The Tragic End of the Czech Footnote
Martin Nodl (*1968), fellow of the Centre for Medieval Studies of the Institut of Philosophy, Czech Academy od Sciences, teaches at the Faculty of Humanities, Charles University in Prague , email@example.com Other contributions by the same author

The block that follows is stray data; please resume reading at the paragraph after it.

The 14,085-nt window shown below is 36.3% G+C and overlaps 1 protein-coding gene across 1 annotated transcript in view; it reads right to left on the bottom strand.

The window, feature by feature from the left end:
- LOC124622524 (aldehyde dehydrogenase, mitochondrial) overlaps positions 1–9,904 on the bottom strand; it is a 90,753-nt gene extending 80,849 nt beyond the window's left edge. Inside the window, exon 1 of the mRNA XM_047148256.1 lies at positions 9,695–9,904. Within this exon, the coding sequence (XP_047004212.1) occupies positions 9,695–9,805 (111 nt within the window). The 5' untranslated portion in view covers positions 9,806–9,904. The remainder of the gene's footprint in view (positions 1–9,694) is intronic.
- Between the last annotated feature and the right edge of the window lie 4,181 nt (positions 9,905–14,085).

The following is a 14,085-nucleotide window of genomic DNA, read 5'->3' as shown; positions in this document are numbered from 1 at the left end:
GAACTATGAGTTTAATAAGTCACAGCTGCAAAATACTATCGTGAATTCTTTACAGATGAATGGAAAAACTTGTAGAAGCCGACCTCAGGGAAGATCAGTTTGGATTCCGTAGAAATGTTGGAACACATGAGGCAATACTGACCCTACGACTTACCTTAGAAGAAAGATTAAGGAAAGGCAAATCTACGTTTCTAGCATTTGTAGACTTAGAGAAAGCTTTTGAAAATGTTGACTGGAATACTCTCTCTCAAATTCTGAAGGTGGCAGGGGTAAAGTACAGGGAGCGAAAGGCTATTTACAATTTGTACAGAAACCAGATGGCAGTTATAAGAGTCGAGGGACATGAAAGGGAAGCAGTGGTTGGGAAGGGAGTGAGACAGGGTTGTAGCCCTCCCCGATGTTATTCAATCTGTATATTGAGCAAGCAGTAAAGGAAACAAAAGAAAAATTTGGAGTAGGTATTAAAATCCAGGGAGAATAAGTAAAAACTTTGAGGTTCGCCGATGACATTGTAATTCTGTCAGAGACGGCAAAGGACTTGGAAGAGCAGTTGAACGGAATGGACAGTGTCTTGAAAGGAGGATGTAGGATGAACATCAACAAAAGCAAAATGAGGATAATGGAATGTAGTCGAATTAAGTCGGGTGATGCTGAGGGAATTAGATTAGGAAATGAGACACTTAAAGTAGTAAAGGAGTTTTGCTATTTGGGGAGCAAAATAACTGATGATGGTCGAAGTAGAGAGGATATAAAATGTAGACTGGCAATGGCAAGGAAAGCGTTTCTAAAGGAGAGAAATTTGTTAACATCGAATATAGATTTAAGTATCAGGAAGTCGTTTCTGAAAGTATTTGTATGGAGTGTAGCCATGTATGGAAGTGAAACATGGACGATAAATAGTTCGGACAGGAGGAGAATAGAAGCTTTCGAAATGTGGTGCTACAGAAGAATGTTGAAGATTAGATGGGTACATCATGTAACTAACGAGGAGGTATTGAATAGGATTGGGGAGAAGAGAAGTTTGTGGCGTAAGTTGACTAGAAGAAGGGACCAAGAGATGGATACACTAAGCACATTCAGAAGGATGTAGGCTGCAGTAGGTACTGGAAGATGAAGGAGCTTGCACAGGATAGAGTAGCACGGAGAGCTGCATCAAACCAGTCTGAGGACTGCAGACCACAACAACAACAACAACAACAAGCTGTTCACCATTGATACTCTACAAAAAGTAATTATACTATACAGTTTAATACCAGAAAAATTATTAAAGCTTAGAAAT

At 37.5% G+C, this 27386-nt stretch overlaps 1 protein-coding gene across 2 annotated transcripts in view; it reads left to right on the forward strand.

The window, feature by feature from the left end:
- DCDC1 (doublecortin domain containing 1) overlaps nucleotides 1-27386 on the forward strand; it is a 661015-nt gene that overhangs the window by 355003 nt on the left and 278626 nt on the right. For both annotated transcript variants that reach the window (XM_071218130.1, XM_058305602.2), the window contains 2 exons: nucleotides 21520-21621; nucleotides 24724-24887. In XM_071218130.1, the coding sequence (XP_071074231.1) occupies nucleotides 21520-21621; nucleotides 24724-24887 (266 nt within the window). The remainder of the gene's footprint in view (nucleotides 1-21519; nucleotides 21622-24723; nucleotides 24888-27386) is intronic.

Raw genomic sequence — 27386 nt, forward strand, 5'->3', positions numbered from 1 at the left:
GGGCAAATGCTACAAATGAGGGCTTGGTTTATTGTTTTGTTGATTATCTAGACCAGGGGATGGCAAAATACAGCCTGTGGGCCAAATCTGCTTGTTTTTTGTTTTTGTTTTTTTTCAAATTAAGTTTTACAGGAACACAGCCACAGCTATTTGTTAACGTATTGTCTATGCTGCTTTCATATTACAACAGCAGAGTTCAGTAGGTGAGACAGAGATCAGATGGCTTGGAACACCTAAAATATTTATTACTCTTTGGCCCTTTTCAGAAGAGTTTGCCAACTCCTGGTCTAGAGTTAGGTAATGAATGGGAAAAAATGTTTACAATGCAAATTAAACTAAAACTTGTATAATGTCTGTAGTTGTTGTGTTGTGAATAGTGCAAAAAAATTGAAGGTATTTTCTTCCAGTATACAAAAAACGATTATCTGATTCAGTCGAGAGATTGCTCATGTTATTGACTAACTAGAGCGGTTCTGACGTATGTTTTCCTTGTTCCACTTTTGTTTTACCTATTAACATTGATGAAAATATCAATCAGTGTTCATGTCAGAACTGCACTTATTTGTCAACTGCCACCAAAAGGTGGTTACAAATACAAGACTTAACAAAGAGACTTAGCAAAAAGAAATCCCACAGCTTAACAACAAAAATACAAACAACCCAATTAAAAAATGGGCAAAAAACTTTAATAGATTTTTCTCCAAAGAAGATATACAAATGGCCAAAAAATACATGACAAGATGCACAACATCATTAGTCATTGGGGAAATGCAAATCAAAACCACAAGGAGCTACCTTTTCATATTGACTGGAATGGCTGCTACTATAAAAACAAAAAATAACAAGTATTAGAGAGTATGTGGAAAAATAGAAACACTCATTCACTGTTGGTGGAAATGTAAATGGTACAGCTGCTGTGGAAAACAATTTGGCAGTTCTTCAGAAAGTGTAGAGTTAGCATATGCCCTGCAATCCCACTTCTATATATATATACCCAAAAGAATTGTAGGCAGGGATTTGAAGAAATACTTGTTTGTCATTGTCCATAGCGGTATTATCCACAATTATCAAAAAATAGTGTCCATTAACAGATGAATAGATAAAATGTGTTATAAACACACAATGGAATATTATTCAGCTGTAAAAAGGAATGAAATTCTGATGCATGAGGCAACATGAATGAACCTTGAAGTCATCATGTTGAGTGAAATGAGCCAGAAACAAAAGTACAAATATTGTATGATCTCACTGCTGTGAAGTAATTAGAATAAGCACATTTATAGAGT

In historiography, footnotes have gained a distinct role. Works without footnotes are not considered scientific or erudite to such an extent that absence of footnotes disqualifies a book from being accepted as academically respectable. This is, however, the outcome of a long development and in the Czech environment, footnotes have over the past almost two centuries undergone various changes and transformations. In recent decades, however, the Czech academic environment had undergone extensive development linked to the foundation of various regional universities, massive increase in student numbers, increased numbers of qualification theses and persons with higher academic titles. This led to an overproduction of historiographic works, which in turn had an impact on the form of footnotes. In some respects, one could say that footnotes as such became suspect, which in late 2018 and early 2019 led to an absurd debate on whether copying the footnotes from another author amounts to plagiarism or not. In this contribution, which is intended as a contribution to a discussion on this subject, the author tries to trace the development of footnotes in Czech medievalist historiography from the time of František Palacký, through their transformation by the ‘Goll’s school’, the impact of Marxist historiography, and various attempts at revising the importance of footnotes in Czech historiography after 1989. In conclusion, the author offers twenty subjective thoughts on the tragic fate of the Czech footnotes.